The game scales by reducing its rendering resolution and the graphical settings such as the level of detail, texture quality, shadow quality, and particle effects depending on the platform its running on.
The Witcher 3 is another game which has been seen scale from the Nintendo Switch all the way up to high-end PCs, however it does come at an arguably significant compromise to the visuals. However to my knowledge the gameplay is still intact.
These are only a few examples of games that have been seen to scale from lower-end machines to higher-end machines, however having to factor current generation machines into the development of next generation games can be limiting as games will need to be designed around the constraints of the Xbox One's Jaguar CPU and HDD storage device.
Insomniac designed Spider-Man around 20-40MB/s data streaming limitations, 20MB/s of tile data is loaded on demand, and another 20MB/s of data is streamed when the player stops moving.
What impacted this was that they factored in the possibility for users to replace the PS4's HDD with slower drives.
Data that needs to be streamed in includes things such as actors, textures, audio and terrain. This is an example of how storage speeds can be limiting for the design of a game.
Marvel's Spider-Man: A Technical Postmortem
SSDs in the next generation consoles are going to be multiple times faster than the HDDs in the current generation consoles and will be able to stream in more data at higher speeds, this could open the door for interesting game designs.
90-120 fps games
I think games that target 60 fps on the current generation consoles would would be great candidates for games to target 90-120 fps on the next generation consoles!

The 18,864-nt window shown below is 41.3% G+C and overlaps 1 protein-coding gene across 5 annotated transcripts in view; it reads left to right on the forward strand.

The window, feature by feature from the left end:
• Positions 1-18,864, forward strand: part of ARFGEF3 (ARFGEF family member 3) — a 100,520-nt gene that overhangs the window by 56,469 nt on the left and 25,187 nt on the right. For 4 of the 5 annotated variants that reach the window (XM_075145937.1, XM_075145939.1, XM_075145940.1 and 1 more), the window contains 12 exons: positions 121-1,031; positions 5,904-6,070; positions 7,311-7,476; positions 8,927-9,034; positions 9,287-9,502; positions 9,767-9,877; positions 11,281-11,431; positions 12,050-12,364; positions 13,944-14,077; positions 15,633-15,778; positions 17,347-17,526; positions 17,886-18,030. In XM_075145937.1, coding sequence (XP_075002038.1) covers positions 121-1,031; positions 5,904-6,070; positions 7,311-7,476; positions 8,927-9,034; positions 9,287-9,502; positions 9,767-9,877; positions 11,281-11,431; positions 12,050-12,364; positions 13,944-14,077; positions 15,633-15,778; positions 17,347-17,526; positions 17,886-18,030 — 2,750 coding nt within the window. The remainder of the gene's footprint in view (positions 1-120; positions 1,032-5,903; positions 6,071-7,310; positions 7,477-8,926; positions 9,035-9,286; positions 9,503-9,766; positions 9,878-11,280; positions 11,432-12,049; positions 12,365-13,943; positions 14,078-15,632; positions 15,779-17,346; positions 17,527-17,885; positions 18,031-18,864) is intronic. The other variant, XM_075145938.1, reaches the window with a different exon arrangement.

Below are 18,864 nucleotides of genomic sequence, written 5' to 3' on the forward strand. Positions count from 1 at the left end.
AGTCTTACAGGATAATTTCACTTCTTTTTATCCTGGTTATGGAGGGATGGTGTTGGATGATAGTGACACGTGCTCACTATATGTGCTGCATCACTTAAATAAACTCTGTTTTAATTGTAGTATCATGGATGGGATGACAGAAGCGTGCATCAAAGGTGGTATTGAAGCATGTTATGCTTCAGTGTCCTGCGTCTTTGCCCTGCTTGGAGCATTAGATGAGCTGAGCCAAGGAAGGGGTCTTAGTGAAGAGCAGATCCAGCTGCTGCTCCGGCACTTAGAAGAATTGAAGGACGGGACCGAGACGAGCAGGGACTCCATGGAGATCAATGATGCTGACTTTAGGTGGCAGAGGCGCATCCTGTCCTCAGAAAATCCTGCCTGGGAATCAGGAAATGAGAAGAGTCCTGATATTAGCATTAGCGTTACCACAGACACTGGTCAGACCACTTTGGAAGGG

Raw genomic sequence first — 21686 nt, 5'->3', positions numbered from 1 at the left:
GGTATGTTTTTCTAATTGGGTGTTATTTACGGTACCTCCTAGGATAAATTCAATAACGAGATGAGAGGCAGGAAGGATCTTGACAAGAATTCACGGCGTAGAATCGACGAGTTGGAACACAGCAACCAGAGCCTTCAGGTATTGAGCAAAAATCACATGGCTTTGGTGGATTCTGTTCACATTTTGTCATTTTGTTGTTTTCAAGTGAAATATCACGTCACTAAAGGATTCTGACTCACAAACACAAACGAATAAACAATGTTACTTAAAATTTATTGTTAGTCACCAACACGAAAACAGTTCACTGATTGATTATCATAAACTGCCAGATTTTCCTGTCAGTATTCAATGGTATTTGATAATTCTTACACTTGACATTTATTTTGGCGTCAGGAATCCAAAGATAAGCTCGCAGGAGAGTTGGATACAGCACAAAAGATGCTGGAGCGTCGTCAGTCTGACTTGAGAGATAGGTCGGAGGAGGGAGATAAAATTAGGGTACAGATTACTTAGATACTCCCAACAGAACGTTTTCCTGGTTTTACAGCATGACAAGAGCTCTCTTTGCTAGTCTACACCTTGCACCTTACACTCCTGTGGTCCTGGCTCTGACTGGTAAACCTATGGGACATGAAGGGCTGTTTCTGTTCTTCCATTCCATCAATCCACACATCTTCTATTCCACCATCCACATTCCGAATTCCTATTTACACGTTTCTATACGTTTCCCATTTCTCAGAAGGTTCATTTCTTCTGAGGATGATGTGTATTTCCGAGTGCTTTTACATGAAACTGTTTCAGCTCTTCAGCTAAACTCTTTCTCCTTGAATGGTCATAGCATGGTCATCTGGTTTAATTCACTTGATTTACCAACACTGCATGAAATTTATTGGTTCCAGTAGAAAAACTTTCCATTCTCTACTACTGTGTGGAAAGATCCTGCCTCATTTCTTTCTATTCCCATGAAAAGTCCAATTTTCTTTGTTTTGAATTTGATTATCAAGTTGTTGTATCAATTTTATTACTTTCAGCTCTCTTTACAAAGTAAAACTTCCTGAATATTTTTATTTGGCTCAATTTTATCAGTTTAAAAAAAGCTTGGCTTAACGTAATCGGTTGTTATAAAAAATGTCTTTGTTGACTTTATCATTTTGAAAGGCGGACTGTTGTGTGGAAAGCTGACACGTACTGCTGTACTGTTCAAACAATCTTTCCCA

Judging from what we know about the Xbox Series X, we're potentially looking at a console that has at-least twice the GPU power of the Xbox One X, this could be used to run 60 fps games at frame rates up-to 120+ fps.
Examples of games that could have 90-120 fps modes:
Forza Horizon 4
Forza Motorsport 7
Gran Turismo Sport
First Person Shooters
Call of Duty: Modern Warfare
Visuals and Performance Mode Examples:
I've created these examples as an rough estimation of what could potentially be done with next generation console hardware, assuming 2x the GPU performance of the Xbox One X or PS4 Pro.
Games may use dynamic resolutions and image reconstruction to obtain frame rate targets.
Console: Xbox Series X
Game: Forza Horizon 4
Mode 1 - 1440p 90-120 fps
Mode 2 - 4K 60 fps
Game: Forza Motorsport 7
Mode 1 - 4K 120 fps
Game: Sea of Thieves
Mode 1 - 1440p 90-120 fps
Mode 2 - 4K 60 fps
Console: PlayStation 5
Mode 1 - 1440p 60
Mode 2 - 4K 30 fps
Game: Gran Turismo Sport
Mode 1 - 1440p 90-120 fps
Mode 2 - 4K 60 fps
Game: Horizon Zero Dawn
Mode 1 - 1440p 90-120 fps
Mode 2 - 4K 60 fps
Console(s): Xbox Series X and PlayStation 5
Game: Red Dead Redemption 2
Mode 1 - 4K 60 fps
Mode 1 - 1440p 120 fps
Mode 2 - 4K 60 fps
Mode 2 - 1440p 90-120 fps
Mode 3 - 4K 30 fps
Mode 1 - 1800p 60 fps